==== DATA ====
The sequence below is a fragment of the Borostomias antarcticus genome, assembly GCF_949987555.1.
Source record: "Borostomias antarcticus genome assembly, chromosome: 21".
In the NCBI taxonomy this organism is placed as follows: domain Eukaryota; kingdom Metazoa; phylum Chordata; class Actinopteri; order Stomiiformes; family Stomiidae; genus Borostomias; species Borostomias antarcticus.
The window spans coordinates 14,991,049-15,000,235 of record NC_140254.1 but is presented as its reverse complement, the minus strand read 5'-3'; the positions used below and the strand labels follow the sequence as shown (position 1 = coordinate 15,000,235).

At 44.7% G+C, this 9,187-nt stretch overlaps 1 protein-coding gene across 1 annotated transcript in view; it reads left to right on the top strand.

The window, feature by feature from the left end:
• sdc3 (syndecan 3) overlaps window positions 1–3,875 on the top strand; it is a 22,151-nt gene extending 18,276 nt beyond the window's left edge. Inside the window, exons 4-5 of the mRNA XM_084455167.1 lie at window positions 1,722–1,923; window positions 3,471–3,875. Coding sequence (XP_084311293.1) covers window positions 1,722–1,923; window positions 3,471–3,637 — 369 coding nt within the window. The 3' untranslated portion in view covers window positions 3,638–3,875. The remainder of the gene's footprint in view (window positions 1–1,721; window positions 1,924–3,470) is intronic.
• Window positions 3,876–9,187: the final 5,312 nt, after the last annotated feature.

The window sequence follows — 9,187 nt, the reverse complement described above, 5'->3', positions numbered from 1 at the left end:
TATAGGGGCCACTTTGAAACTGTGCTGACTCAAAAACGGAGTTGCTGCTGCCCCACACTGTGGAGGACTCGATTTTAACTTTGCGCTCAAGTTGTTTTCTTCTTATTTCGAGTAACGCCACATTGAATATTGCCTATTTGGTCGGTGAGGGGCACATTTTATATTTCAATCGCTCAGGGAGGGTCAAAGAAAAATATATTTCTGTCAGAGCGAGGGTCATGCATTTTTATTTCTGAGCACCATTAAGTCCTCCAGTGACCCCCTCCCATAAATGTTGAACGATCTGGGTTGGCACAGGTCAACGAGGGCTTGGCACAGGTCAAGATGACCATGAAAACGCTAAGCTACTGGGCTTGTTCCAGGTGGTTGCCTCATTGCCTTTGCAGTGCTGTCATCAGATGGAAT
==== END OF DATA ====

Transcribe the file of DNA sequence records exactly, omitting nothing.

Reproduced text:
The sequence below is a fragment of the Borostomias antarcticus genome, assembly GCF_949987555.1.
Source record: "Borostomias antarcticus genome assembly, chromosome: 21".
In the NCBI taxonomy this organism is placed as follows: domain Eukaryota; kingdom Metazoa; phylum Chordata; class Actinopteri; order Stomiiformes; family Stomiidae; genus Borostomias; species Borostomias antarcticus.
The window spans coordinates 14,991,049-15,000,235 of record NC_140254.1 but is presented as its reverse complement, the minus strand read 5'-3'; the positions used below and the strand labels follow the sequence as shown (position 1 = coordinate 15,000,235).

At 44.7% G+C, this 9,187-nt stretch overlaps 1 protein-coding gene across 1 annotated transcript in view; it reads left to right on the top strand.

The window, feature by feature from the left end:
• sdc3 (syndecan 3) overlaps window positions 1–3,875 on the top strand; it is a 22,151-nt gene extending 18,276 nt beyond the window's left edge. Inside the window, exons 4-5 of the mRNA XM_084455167.1 lie at window positions 1,722–1,923; window positions 3,471–3,875. Coding sequence (XP_084311293.1) covers window positions 1,722–1,923; window positions 3,471–3,637 — 369 coding nt within the window. The 3' untranslated portion in view covers window positions 3,638–3,875. The remainder of the gene's footprint in view (window positions 1–1,721; window positions 1,924–3,470) is intronic.
• Window positions 3,876–9,187: the final 5,312 nt, after the last annotated feature.

The window sequence follows — 9,187 nt, the reverse complement described above, 5'->3', positions numbered from 1 at the left end:
TATAGGGGCCACTTTGAAACTGTGCTGACTCAAAAACGGAGTTGCTGCTGCCCCACACTGTGGAGGACTCGATTTTAACTTTGCGCTCAAGTTGTTTTCTTCTTATTTCGAGTAACGCCACATTGAATATTGCCTATTTGGTCGGTGAGGGGCACATTTTATATTTCAATCGCTCAGGGAGGGTCAAAGAAAAATATATTTCTGTCAGAGCGAGGGTCATGCATTTTTATTTCTGAGCACCATTAAGTCCTCCAGTGACCCCCTCCCATAAATGTTGAACGATCTGGGTTGGCACAGGTCAACGAGGGCTTGGCACAGGTCAAGATGACCATGAAAACGCTAAGCTACTGGGCTTGTTCCAGGTGGTTGCCTCATTGCCTTTGCAGTGCTGTCATCAGATGGAAT